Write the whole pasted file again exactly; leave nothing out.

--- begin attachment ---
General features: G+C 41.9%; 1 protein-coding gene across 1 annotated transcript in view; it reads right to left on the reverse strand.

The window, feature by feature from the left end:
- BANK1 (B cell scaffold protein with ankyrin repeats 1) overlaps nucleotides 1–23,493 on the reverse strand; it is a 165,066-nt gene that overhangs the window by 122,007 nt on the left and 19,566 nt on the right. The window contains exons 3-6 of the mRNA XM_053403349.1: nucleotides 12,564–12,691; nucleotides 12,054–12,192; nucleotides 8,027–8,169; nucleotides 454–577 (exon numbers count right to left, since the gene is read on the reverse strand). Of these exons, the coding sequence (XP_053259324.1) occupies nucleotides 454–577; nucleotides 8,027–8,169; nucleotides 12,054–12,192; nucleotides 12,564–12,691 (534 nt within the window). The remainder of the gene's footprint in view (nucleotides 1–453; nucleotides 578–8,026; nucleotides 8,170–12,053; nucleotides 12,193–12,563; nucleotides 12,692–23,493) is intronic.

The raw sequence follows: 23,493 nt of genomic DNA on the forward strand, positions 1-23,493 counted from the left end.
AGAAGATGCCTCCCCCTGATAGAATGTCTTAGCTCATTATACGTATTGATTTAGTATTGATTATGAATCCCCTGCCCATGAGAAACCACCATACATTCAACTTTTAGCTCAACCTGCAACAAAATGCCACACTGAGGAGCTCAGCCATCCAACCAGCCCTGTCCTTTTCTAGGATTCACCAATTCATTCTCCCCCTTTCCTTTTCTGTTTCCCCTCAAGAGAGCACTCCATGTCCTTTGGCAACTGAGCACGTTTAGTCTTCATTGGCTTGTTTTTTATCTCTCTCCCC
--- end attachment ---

General features: G+C 41.9%; 1 protein-coding gene across 1 annotated transcript in view; it reads right to left on the reverse strand.

The window, feature by feature from the left end:
- BANK1 (B cell scaffold protein with ankyrin repeats 1) overlaps nucleotides 1–23,493 on the reverse strand; it is a 165,066-nt gene that overhangs the window by 122,007 nt on the left and 19,566 nt on the right. The window contains exons 3-6 of the mRNA XM_053403349.1: nucleotides 12,564–12,691; nucleotides 12,054–12,192; nucleotides 8,027–8,169; nucleotides 454–577 (exon numbers count right to left, since the gene is read on the reverse strand). Of these exons, the coding sequence (XP_053259324.1) occupies nucleotides 454–577; nucleotides 8,027–8,169; nucleotides 12,054–12,192; nucleotides 12,564–12,691 (534 nt within the window). The remainder of the gene's footprint in view (nucleotides 1–453; nucleotides 578–8,026; nucleotides 8,170–12,053; nucleotides 12,193–12,563; nucleotides 12,692–23,493) is intronic.

The raw sequence follows: 23,493 nt of genomic DNA on the forward strand, positions 1-23,493 counted from the left end.
AGAAGATGCCTCCCCCTGATAGAATGTCTTAGCTCATTATACGTATTGATTTAGTATTGATTATGAATCCCCTGCCCATGAGAAACCACCATACATTCAACTTTTAGCTCAACCTGCAACAAAATGCCACACTGAGGAGCTCAGCCATCCAACCAGCCCTGTCCTTTTCTAGGATTCACCAATTCATTCTCCCCCTTTCCTTTTCTGTTTCCCCTCAAGAGAGCACTCCATGTCCTTTGGCAACTGAGCACGTTTAGTCTTCATTGGCTTGTTTTTTATCTCTCTCCCC